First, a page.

United States District Court, W.D. North Carolina, Charlotte Division
D. Whitney Chief United States District Judge
MATTER is before the Court on initial review of
Plaintiff's Complaint pursuant to 28 U.S.C. §
1915(e) and § 1915A, (Doc. No. 1). On August 14, 2018,
the Court entered an order waiving the initial filing fee and
directing monthly payments to be made from Plaintiff's
prison account. (Doc. No. 7). Thus, Plaintiff is proceeding
in forma pauperis.
Plaintiff Ronald McClary is an inmate of the State of North
Carolina, currently incarcerated at Scotland Correctional
Institution in Laurinburg, North Carolina. Plaintiff filed
this action on July 19, 2018, pursuant to 42 U.S.C. §
1983, naming as Defendants FNU Dixie, identified as a nurse
at Lanesboro Correctional Institution, and Defendant John
Doe, identified as a dietician at Lanesboro at all relevant
times. Plaintiff purports to bring a claim against Defendants
for deliberate indifference to serious medical needs in
violation of his Eighth Amendment rights. Specifically,
Plaintiff alleges that, on unspecified dates,  Defendant Dixie
refused to treat Plaintiff, despite that he suffers from
numerous ailments. Plaintiff alleges that he has submitted
numerous sick calls but that they went unanswered by
Defendant Dixie. Plaintiff also alleges that an unnamed
dietician at the prison did not provide Plaintiff with the
nutrition he needed by refusing to provide him the special
diet he was supposed to be receiving. Plaintiff seeks
compensatory and punitive damages.
STANDARD OF REVIEW
Plaintiff is proceeding in forma pauperis, the Court must
review the Complaint to determine whether it is subject to
dismissal on the grounds that it is “frivolous or
malicious [or] fails to state a claim on which relief may be
granted.” 28 U.S.C. § 1915(e)(2). Furthermore,
§ 1915A requires an initial review of a “complaint
in a civil action in which a prisoner seeks redress from a
governmental entity or officer or employee of a governmental
entity, ” and the court must identify cognizable claims
or dismiss the complaint, or any portion of the complaint, if
the complaint is frivolous, malicious, or fails to state a
claim upon which relief may be granted; or seeks monetary
relief from a defendant who is immune from such relief. In
its frivolity review, this Court must determine whether the
Complaint raises an indisputably meritless legal theory or is
founded upon clearly baseless factual contentions, such as
fantastic or delusional scenarios. Neitzke v.
Williams, 490 U.S. 319, 327-28 (1989).
under 42 U.S.C. § 1983 based on an alleged lack of or
inappropriate medical treatment fall within the Eighth
Amendment's prohibition against cruel and unusual
punishment. Estelle v. Gamble, 429 U.S. 97, 104
(1976). To state a claim under the Eighth Amendment, a
plaintiff must show a “deliberate indifference to
serious medical needs” of the inmate. Id.
“Deliberate indifference requires a showing that the
defendants actually knew of and disregarded a substantial
risk of serious injury to the detainee or that they actually
knew of and ignored a detainee's serious need for medical
care.” Young v. City of Mt. Ranier, 238 F.3d
567, 575-76 (4th Cir. 2001) (citations omitted). “To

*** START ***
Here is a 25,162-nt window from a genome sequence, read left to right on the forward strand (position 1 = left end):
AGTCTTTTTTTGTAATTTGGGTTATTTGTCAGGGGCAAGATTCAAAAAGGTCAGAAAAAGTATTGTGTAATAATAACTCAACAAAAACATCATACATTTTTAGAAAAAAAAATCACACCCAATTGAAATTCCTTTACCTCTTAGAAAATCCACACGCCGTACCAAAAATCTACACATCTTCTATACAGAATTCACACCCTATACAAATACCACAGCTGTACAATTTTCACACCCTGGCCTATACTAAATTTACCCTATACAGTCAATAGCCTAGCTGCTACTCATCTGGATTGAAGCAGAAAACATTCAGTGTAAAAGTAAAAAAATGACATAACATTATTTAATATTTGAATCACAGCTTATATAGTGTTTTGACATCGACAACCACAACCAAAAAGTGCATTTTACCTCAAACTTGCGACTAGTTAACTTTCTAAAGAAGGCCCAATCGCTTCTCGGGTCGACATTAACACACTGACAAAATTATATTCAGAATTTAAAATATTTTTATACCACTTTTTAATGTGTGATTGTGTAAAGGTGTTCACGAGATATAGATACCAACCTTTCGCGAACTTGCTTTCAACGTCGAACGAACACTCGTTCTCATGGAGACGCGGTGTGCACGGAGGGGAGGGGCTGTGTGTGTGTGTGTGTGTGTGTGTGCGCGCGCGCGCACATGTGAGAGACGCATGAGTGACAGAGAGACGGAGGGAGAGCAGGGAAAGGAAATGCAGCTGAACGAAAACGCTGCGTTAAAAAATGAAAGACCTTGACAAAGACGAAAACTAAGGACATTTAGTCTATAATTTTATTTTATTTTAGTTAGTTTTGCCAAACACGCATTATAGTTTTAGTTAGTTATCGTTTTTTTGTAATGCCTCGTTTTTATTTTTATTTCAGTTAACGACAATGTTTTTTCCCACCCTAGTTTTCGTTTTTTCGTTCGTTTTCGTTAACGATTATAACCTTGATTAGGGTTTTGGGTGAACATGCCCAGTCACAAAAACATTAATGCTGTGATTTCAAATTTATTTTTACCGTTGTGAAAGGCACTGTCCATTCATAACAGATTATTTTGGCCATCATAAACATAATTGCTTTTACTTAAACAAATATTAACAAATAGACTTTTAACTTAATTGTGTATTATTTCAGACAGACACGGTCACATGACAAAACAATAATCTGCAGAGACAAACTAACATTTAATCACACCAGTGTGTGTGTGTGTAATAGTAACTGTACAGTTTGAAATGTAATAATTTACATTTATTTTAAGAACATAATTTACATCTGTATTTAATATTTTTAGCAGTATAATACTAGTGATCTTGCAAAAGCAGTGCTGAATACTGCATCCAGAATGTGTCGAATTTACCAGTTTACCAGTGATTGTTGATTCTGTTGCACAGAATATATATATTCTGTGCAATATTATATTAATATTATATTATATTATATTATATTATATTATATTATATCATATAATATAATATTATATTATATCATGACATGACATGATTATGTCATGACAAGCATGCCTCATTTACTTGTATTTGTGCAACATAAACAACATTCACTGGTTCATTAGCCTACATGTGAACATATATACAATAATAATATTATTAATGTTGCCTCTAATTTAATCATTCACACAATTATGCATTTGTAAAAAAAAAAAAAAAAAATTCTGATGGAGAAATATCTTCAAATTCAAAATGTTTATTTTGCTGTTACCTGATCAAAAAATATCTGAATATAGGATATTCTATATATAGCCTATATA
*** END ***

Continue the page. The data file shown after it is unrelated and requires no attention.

establish that a health care provider's actions
constitute deliberate indifference to a serious medical need,
the treatment must be so grossly incompetent, inadequate, or
excessive as to shock the conscience or to be intolerable to
fundamental fairness.” Miltier v. Beorn, 896
F.2d 848, 851 (4th Cir. 1990).
that might be sufficient to support negligence and medical
malpractice claims do not, without more, rise to the level of
a cognizable § 1983 claim. Estelle, 429 U.S. at
106; Grayson v. Peed, 195 F.3d 692, 695 (4th Cir.
1999) (“Deliberate indifference is a very high
standard-a showing of mere negligence will not meet
it.”). To be found liable under the Eighth Amendment, a
prison official must know of and consciously or intentionally
disregard “an excessive risk to inmate health or
safety.” Farmer v. Brennan, 511 U.S. 825, 837
(1994); Johnson v. Quinones, 145 F.3d 164, 167 (4th
Cir. 1998). “[E]ven if a prison doctor is mistaken or
negligent in his diagnosis or treatment, no constitutional
issue is raised absent evidence of abuse, intentional
mistreatment, or denial of medical attention.”
Stokes v. Hurdle, 393 F.Supp. 757, 762 (D. Md.
1975), affd, 535 F.2d 1250 (4th Cir. 1976). The
constitutional right is to medical care. No. right exists to
the type or scope of care desired by the individual prisoner.
Id. at 763. Therefore, a disagreement “between
an inmate and a physician over the inmate's proper
medical care [does] not state a § 1983 claim unless
exceptional circumstances are alleged.” Wright v.
Collins, 766 F.2d 841, 849 (4th Cir. 1985) (dismissing
the plaintiffs § 1983 claim against a defendant
physician for allegedly discharging the plaintiff too early
from a medical clinic, as such claim did not rise to the
level of deliberate indifference but would, “at most,
constitute a claim of medical malpractice”).
Court finds that, assuming that Plaintiffs allegations are
true, and drawing all reasonable inferences in his favor,
Plaintiffs against Defendants for deliberate indifference to
serious medical needs is not clearly frivolous. Thus, this
action survives initial review.
reasons stated herein, the Court finds that Plaintiff has
alleged a claim for deliberate indifference to serious needs
sufficient to survive this Court's initial review as to
IS, THEREFORE, ORDERED that:
1. Plaintiffs allegations survive initial review as to
Defendants. See 28 U.S.C. §§ ...